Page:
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My layout sits high at about 48". The basement ceiling is lower than a normal ceiling. I originally wants to create a coved ceiling out of masonite and then paint it to mimic the sky. That idea is quickly falling apart as I scope out the basement and realize just how much...stuff attached to the ceiling. Conduit rerouting, extra nails for who knows what, etc.

I'm considering painting it or having the area over the layout painted. It would be done in a sky blue color tinted lighter. I'm not looking forward to the job of moving everything to the other side of the basement though. Anybody have an experiences or opinions on doing this? Am I fussing over a detail that really won't matter? I'm in the Youngstown area in Ohio if anybody knows anybody that does this sort of thing.

Last edited by BillYo414
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If your really wanting to put in/on something for the ceiling, maybe just some model planes or hot air balloons?

If your particularly artsy though, I hear some folks do wonders with "lighted clouds".  Its like cloud chandeliers that glow (just do a google search!).  Have them along the ceiling and guaranteed no one will be looking at a lack of blue paint!

I'm with Donald on this. Sprayed flat black is the way to go. Everything above the layout just disappears visually, yet is totally accessible. Plus the paint helps seal in dust generators. Do as much as possible overhead first, then mask off the lights and anything else you don't want black, and have at it with a sprayer. Stick with one brand of paint. All flats are not the same! Do the ceiling first. The backdrop is next, then the layout.

Chris

LVHR

And another vote for black. 

It's been a theater stage set trick for ages.  Surrounding items/surfaces painted black tend to not draw attention.  The eye is draw to the colors,  things that are most apparent in the light.

It's also a very common contemporary interior technique for inexpensive remodeling as well as new construction for restaurants, retail businesses, et al....girders/joists, HVAC ductwork, electrical conduits, etc., etc.., all painted flat black early in the interior construction process.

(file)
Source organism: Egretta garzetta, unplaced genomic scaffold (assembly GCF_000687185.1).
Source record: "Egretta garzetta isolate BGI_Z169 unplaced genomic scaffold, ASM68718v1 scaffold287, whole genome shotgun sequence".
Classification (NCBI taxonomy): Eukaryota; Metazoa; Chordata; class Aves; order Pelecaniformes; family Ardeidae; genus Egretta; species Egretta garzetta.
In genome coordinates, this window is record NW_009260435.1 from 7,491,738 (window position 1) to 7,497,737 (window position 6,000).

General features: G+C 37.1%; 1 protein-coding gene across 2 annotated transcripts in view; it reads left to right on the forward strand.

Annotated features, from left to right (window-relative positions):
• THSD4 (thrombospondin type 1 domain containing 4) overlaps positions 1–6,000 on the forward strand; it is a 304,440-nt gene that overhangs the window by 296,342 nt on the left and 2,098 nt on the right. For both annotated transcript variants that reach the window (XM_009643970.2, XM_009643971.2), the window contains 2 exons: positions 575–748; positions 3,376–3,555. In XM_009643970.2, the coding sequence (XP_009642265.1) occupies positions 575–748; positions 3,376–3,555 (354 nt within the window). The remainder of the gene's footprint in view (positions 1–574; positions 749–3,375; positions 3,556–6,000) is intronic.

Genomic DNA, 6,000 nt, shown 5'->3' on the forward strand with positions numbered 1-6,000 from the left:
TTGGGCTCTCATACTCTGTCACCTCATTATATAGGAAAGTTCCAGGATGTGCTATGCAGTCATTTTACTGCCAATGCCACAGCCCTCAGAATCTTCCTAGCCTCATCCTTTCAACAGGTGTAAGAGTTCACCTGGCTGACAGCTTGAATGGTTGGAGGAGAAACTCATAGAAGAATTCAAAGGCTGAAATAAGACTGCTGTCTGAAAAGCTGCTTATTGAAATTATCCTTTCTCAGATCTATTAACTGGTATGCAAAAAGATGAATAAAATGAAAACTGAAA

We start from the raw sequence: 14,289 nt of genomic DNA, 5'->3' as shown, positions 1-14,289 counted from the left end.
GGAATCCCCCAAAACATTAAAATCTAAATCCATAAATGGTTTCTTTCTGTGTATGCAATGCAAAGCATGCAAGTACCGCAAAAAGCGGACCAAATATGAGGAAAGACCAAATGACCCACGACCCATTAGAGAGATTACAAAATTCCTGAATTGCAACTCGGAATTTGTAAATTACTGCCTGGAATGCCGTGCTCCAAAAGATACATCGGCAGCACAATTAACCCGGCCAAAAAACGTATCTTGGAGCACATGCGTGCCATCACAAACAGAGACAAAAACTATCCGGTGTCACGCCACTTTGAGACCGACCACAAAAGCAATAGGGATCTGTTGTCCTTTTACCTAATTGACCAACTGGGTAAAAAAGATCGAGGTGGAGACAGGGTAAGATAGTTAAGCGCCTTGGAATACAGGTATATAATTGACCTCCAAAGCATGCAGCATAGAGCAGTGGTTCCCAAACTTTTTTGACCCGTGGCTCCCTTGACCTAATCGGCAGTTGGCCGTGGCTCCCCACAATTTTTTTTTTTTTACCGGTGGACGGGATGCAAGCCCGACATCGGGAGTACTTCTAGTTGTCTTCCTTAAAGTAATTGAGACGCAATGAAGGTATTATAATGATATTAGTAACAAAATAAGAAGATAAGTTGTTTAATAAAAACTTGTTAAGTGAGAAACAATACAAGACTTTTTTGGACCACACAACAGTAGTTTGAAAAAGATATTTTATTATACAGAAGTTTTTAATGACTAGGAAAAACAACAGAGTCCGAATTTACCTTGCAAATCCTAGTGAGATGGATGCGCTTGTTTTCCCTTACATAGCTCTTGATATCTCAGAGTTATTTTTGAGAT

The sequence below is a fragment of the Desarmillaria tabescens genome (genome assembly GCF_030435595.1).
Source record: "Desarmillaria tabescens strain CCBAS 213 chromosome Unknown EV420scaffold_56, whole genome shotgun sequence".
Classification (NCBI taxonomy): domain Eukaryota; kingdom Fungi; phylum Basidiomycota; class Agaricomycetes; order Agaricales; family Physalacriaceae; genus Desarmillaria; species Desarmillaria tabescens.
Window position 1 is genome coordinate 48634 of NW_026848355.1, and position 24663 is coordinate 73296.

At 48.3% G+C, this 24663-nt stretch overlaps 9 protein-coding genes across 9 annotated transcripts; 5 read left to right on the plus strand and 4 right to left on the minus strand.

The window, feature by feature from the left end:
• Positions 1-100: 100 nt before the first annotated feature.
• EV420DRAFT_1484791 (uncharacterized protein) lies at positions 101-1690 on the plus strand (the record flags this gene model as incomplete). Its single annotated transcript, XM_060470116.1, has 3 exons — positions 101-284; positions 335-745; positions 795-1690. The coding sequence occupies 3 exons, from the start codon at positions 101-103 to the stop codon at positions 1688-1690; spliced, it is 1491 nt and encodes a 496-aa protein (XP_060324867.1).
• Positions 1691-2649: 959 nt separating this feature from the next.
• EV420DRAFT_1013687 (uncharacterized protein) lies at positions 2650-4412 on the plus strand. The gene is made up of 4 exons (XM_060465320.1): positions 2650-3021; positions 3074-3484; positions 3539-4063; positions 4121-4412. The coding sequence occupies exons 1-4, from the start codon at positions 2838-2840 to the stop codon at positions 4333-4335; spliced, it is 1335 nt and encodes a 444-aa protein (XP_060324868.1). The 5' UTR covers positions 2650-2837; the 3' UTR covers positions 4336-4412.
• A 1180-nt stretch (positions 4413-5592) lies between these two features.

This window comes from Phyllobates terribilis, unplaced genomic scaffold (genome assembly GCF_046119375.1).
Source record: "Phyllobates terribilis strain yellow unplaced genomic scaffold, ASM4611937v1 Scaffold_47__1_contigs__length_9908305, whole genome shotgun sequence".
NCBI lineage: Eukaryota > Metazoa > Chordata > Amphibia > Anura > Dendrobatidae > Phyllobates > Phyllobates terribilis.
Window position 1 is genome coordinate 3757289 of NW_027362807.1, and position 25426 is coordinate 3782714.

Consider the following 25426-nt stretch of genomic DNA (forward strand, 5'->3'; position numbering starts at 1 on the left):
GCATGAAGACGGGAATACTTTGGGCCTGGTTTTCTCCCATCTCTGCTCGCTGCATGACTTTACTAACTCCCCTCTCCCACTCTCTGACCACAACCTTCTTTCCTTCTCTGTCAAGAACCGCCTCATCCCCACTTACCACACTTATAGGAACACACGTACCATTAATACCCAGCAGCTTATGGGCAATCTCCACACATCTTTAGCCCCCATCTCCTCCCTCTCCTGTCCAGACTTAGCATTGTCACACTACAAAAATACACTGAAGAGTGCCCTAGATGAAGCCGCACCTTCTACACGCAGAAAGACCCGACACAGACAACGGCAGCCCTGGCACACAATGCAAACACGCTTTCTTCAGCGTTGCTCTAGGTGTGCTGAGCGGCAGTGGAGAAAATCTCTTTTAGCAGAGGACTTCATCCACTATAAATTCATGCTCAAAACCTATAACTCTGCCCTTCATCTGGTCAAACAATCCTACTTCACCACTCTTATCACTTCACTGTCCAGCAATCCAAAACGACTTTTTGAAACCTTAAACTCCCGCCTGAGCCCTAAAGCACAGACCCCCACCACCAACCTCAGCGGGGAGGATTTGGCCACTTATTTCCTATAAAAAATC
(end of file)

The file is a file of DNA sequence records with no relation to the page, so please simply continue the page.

Also, we're talking FLAT or MATTE black...no gloss whatsoever

Yes, this tends to have a 'livelier' surface...one that reflects sound rather than absorb it, as with a drop ceiling and noise-absorbing tiles.  Yet, even though drop ceilings are usually white or light in color, they can be painted flat black.  OTOH, drop ceiling framework is the bane of folks who have to do service, maintenance, renovation of all that stuff above ceiling level.

But, as always, TEHO. 

FWIW...

I was just having this conversation with my son this morning.  I am in the process of tearing down my old layout and the false ceiling is coming out.  He asked what I am going to do for the ceiling with the new layout.

My response:  If people are looking up at the ceiling, then I didn't do a good enough job on the layout !

Flat Black is the way to go.    And for gosh sakes, don't buy cheap paint.  Buy the most expensive paint you can buy.

High quality paint solves 50% of all painting problems.

And, by the way, spray painting open basement ceilings and joists with flat black is currently the "in" and fashionable thing to do among upwardly mobile millenials.  So, you are not going to hurt the value of your house.

Mannyrock

The good news is that my bench work has not started. So there is no layout to cover up. It's just that I do have boxes, lumber and a 4x8 test layout over there. I would need to condense/rearrange that stuff for the fourth time now. I'm being lazy and should stop whining.

I never would expected black to disappear but it really does. I was thinking about the plays I been to and layouts I've seen and I cant even really picture the ceiling. It's like my brain just didn't write it down because it doesn't exist.

The only reason I think I need to do something is because of the height of my blast furnaces. It doesn't draw the eye up but the wooden joists and rusty ceiling nails just stick out against the model. I set that model up on my work bench when it finished printing. There's a matte white wall in the background and I was really impressed at what I had even though it wasn't painted yet. I put it on the test layout and kind of hated it. It just seemed odd looking. I really think it's because the ceiling is subtracting from it.